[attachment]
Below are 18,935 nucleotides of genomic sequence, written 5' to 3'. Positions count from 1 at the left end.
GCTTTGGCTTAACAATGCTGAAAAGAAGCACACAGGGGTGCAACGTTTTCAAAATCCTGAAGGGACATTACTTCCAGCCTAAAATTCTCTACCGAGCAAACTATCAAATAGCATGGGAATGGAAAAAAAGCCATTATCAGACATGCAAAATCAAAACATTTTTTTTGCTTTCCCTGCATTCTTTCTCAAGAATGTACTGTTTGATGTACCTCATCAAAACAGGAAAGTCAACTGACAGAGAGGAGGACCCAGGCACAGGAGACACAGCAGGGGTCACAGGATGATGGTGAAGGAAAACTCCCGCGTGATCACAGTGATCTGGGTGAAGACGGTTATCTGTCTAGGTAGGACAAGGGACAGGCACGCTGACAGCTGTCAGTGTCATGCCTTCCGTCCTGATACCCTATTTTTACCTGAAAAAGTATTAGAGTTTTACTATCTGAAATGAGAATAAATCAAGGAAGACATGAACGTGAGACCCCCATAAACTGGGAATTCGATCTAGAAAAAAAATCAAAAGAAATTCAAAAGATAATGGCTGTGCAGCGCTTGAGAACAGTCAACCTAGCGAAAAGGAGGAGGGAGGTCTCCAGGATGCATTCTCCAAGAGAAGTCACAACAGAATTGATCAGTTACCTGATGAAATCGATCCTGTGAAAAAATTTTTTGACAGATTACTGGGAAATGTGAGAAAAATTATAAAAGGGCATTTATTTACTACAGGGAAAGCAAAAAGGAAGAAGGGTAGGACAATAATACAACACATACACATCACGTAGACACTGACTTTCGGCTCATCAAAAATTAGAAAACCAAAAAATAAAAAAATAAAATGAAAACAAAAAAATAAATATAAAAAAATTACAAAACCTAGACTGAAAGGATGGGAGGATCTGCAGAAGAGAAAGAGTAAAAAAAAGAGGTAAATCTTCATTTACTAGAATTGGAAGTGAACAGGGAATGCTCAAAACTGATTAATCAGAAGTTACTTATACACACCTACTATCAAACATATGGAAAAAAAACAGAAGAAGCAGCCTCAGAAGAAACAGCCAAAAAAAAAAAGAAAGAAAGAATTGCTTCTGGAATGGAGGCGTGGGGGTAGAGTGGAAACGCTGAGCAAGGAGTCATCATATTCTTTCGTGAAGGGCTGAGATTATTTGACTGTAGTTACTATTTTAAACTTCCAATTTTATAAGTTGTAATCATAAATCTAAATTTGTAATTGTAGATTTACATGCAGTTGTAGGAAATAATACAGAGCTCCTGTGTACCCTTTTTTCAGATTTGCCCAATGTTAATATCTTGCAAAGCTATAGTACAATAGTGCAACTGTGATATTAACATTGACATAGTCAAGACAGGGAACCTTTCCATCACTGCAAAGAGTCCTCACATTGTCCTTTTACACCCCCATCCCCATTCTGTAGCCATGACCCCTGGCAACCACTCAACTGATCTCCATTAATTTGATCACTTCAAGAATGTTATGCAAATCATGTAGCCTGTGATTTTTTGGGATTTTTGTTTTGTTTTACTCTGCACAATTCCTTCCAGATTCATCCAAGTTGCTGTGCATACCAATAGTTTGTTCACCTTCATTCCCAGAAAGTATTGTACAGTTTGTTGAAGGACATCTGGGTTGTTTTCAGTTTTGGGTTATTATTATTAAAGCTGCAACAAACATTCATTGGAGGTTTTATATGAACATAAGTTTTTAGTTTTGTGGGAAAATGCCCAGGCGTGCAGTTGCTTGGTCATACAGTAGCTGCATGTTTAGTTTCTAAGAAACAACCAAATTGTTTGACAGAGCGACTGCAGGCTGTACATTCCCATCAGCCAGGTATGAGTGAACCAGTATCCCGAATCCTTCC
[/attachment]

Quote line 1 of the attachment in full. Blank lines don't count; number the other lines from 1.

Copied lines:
Below are 18,935 nucleotides of genomic sequence, written 5' to 3'. Positions count from 1 at the left end.